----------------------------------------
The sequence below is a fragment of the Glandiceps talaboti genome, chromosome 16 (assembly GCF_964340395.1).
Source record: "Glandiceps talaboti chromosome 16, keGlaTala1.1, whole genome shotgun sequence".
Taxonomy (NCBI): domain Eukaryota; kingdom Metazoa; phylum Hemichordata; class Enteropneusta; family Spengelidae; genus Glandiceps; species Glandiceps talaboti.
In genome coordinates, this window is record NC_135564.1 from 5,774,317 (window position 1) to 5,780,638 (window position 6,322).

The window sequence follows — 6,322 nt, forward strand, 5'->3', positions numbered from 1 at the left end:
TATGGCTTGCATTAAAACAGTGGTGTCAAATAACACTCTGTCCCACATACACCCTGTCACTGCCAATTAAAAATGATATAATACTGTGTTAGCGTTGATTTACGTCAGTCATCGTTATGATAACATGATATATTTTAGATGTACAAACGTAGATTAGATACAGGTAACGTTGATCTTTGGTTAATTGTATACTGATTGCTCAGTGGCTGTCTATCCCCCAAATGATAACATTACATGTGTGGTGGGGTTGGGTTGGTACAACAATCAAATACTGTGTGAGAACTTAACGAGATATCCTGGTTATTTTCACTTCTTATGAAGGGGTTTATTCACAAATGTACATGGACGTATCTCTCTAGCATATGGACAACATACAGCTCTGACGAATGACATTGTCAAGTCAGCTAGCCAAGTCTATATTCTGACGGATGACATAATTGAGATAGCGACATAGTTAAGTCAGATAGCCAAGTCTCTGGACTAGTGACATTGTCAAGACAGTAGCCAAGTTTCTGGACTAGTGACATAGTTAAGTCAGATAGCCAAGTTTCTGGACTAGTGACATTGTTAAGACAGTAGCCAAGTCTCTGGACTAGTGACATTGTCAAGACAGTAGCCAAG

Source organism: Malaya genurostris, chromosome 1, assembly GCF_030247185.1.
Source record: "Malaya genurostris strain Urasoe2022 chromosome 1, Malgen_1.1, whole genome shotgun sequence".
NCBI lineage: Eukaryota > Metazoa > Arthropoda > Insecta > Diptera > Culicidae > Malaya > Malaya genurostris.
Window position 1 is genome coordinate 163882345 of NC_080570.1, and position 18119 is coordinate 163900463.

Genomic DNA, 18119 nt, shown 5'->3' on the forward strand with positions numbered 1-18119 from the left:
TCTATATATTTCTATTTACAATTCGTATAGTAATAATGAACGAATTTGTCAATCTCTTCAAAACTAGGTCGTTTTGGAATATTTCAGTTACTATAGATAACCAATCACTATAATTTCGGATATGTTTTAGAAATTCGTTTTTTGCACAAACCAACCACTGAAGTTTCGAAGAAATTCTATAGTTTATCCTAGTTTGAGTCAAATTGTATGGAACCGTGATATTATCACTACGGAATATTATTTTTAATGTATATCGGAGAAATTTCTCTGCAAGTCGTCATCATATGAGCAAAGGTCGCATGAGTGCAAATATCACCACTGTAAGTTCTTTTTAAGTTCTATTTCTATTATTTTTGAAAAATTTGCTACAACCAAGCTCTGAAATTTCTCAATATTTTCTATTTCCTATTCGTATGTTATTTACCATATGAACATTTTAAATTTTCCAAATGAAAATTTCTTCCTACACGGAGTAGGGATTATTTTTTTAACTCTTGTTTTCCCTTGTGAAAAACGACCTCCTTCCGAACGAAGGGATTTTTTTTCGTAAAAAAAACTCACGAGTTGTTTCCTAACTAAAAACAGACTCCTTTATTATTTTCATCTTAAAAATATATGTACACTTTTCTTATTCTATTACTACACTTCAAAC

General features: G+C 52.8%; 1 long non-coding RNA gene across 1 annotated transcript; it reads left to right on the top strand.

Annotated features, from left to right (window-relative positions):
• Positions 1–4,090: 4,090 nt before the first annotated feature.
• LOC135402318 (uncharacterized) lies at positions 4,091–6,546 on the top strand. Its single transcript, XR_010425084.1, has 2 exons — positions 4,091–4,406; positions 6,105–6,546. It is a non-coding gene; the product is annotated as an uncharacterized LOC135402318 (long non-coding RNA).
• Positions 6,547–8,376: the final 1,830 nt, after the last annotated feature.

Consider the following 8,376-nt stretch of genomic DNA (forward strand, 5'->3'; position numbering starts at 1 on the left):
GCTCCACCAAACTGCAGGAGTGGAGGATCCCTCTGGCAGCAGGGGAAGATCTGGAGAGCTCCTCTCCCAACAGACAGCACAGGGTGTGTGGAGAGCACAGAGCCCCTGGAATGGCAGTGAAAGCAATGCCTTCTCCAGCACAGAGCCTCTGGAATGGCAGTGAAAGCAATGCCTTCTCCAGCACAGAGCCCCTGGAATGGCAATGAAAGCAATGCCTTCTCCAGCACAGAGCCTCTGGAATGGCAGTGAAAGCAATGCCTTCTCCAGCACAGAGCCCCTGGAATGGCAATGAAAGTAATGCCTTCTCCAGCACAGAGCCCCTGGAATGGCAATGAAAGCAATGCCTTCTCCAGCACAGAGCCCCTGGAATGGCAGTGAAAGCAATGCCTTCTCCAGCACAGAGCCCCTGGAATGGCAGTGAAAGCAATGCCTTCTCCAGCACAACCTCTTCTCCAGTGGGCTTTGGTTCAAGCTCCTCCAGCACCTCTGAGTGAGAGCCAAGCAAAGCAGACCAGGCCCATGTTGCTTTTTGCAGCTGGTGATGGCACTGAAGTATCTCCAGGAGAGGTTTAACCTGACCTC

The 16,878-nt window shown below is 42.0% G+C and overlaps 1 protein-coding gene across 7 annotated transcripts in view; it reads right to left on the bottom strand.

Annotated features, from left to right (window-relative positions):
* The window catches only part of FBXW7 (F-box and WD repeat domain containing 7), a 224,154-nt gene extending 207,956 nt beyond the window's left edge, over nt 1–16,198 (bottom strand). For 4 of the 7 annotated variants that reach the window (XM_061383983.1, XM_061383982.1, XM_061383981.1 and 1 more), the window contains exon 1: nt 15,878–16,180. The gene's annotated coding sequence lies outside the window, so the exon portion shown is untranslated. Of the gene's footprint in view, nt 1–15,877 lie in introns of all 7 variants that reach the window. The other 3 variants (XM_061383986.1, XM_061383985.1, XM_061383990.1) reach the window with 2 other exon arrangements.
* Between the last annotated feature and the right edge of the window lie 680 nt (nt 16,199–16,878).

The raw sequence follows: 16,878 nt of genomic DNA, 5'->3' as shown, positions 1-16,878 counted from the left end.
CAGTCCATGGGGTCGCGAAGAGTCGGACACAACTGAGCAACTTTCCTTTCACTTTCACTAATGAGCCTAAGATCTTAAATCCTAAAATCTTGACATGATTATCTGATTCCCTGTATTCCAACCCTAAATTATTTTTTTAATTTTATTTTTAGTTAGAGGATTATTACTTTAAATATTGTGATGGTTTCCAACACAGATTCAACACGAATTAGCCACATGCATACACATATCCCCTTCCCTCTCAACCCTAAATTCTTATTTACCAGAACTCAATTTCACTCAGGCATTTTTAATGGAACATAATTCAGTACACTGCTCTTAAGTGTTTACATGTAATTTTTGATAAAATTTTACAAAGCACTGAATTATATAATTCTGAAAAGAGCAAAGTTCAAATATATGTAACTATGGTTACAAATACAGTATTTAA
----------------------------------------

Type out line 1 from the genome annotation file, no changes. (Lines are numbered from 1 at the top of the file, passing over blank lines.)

The sequence below is a fragment of the Glandiceps talaboti genome, chromosome 16 (assembly GCF_964340395.1).